“The Narcotic Problem”

Jon Carroll’s column in today’s Chronicle is (yet again) about the insanity of our drug laws.

The current state of affairs is something of a mess, although commerce is winning out in many areas. There’s gold in them thar buds, friends, and lots of people are aware of that and jumping on the bandwagon. If the Justice Department were to back off, we’d see a vigorous free market at work…. According to the folks at Harborside, Oakland’s upscale, perky-people, “have a nice day,” one-stop-shopping marijuana purveyors, the feds are now pressuring armored-car companies not to do business with the pot clubs, threatening possible prosecution for criminal conspiracy…. The Justice Department could decide unilaterally to just back the heck off. The pot clubs would be permitted to act like the shadowy companies they are, still technically illegal under federal law but otherwise OK. Tens of thousands of customers would be able to buy what they want to buy, and things would be messed up but a little less messed up than they are now….

I posted this column to Facebook and, prompted by the discussion that ensued there, I went and found my copy of “THE NARCOTIC PROBLEM,” a book “prepared by BUREAU OF NARCOTIC ENFORCEMENT” and distributed by the San Mateo Union High School District, where I was a student from 1966 to 1968 (Burlingame High School).

"The Narcotic Problem"

Here’s what the book had to say about “Marihuana”:


Marihuana (Cannabis sativa), a drug which contributes heavily to today’s narcotic problem, is a product of the hemp plant. This drug, most commonly known 1n the Western hemisphere as Cannabis Americana and Marihuana.. is generally known throughout the world as hemp and in the Asiatic countries as “Hashish, II “Hasheesh,” “Chara,” “Bhang,” “Ganjah” or “Gunjah.”

Cannabis sativa, or Indian Hemp, is a tall annual reaching to height of from four to twenty feet when mature. The leaves are alternate opposite with each leaf being made up of an odd number of coarse serrated blades with as many as eleven blades to the mature leaf. The hemp plant seems to have originated in Asia Minor, but is now cultivated in many parts of the temperate zone. This plant has considerable commercial value. The stalks and stems are used in the manufacture of rope and hemp cloth, similar to burlap. The fruit of this plant, which is often incorrectly called the seed, after sterilization, has been used extensively as a domestic bird food. The fruit also is valuable in industry as it is a source of a quick drying oil used in paint. It is believed that the hemp plant had its origin in the Central Asian area north of the Himalayas, but it is adaptable to a great variety of climates and is cultivated and grown wild in Asia, Europe, North America and Australia.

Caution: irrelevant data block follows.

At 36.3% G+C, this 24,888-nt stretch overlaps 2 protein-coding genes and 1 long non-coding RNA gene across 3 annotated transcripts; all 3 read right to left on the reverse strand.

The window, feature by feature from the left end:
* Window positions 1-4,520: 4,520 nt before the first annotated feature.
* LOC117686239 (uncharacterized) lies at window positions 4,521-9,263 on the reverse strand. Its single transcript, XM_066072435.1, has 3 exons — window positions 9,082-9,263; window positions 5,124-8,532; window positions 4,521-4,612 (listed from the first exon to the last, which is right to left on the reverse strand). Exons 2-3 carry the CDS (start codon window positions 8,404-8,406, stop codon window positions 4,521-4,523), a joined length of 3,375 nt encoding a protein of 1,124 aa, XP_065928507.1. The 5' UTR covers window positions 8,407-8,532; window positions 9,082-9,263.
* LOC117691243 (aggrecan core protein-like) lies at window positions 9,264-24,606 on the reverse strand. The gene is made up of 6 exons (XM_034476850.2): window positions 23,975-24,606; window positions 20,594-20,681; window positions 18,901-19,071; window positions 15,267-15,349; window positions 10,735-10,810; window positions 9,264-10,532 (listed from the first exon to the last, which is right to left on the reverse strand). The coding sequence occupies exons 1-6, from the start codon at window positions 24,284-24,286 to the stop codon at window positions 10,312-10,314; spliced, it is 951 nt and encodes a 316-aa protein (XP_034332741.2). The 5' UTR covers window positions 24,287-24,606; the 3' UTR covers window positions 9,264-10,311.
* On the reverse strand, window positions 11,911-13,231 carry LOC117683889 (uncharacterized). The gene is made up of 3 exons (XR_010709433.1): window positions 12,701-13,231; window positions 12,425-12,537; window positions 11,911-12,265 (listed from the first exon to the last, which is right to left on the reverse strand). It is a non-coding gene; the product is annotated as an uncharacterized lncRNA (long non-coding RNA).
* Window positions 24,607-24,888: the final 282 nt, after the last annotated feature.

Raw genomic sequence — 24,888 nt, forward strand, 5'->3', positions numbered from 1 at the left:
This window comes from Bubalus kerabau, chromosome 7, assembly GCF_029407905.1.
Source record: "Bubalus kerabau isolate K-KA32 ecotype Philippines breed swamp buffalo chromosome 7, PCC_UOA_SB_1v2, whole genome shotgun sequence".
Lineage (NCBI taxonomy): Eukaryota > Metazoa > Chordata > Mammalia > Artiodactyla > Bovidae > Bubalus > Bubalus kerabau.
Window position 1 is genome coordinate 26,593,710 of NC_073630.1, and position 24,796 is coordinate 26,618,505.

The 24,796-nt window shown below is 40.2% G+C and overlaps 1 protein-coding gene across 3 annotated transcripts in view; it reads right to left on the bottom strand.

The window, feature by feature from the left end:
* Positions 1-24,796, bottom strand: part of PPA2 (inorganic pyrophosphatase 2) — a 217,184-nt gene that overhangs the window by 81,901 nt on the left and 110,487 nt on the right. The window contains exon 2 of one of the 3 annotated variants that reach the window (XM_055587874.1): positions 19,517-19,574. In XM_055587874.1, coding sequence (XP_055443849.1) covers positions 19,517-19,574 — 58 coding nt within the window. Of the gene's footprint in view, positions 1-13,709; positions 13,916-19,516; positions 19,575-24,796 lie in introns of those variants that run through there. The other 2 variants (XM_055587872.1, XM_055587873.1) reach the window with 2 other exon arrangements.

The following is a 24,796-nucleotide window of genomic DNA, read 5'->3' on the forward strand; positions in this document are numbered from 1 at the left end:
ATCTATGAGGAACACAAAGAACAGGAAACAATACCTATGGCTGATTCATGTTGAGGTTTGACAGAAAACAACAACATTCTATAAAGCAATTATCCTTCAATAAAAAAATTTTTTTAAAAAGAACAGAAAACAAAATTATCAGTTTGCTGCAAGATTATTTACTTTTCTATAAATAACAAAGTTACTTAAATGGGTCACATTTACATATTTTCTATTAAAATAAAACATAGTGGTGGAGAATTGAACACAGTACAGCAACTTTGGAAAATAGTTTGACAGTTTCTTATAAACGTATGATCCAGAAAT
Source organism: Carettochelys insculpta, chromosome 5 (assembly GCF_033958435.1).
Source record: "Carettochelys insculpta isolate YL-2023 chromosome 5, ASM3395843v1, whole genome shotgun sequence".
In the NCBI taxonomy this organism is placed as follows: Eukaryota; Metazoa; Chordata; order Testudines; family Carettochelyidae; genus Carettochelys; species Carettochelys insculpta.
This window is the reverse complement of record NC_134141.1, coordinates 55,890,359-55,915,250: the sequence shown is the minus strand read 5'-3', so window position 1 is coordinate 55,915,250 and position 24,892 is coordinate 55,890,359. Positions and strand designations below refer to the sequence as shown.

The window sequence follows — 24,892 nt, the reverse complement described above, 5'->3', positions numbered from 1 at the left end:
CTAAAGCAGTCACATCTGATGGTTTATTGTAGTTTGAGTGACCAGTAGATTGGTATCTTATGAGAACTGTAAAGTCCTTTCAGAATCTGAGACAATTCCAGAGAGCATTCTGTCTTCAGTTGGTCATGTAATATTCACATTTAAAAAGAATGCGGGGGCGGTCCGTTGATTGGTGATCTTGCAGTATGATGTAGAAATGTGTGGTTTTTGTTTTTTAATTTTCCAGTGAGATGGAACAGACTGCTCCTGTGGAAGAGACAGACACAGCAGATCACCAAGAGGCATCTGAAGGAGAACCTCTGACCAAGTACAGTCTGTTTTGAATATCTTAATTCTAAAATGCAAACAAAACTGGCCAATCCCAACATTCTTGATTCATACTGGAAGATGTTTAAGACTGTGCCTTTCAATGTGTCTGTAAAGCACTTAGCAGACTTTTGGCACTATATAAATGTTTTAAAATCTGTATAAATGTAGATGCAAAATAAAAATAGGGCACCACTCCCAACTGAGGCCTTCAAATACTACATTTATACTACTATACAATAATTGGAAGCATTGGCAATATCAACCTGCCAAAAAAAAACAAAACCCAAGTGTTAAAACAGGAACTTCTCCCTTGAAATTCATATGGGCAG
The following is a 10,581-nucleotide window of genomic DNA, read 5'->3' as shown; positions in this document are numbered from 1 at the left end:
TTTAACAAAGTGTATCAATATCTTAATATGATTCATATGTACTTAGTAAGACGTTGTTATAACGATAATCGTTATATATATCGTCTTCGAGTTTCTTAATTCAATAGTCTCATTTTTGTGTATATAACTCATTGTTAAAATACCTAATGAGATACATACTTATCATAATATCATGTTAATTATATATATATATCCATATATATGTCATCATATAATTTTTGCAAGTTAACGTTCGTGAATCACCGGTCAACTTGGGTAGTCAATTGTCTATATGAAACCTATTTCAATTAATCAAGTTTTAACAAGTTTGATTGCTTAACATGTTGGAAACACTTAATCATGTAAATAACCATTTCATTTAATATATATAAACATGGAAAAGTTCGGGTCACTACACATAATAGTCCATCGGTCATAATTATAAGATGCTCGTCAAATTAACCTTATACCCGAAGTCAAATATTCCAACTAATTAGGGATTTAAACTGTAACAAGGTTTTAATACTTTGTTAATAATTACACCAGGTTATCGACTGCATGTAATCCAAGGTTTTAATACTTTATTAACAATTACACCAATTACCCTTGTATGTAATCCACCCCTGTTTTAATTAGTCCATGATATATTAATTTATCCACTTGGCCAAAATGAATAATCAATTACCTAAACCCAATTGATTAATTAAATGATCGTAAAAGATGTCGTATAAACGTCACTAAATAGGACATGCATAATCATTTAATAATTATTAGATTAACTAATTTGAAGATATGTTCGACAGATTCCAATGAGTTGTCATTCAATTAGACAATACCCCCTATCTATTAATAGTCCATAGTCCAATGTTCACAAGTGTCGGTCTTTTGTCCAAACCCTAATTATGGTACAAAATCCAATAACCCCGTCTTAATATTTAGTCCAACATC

The cannabis habit has claimed its victims throughout the oriental countries for over a thousand years. In the last twenty to twenty-five years it has become a problem of great importance in the United States. In this country most individuals habituated to the use of this drug ingest it by smoking. Throughout the Orient the drug is most generally eaten. The leaves and flowering tops of the cannabis plant are covered with a gum or resin. This gum contains the active constituent cannabin, which is a glucoside of the drug. As morphine is to opium and cocaine is to the coca plant, so is cannabin to marihuana.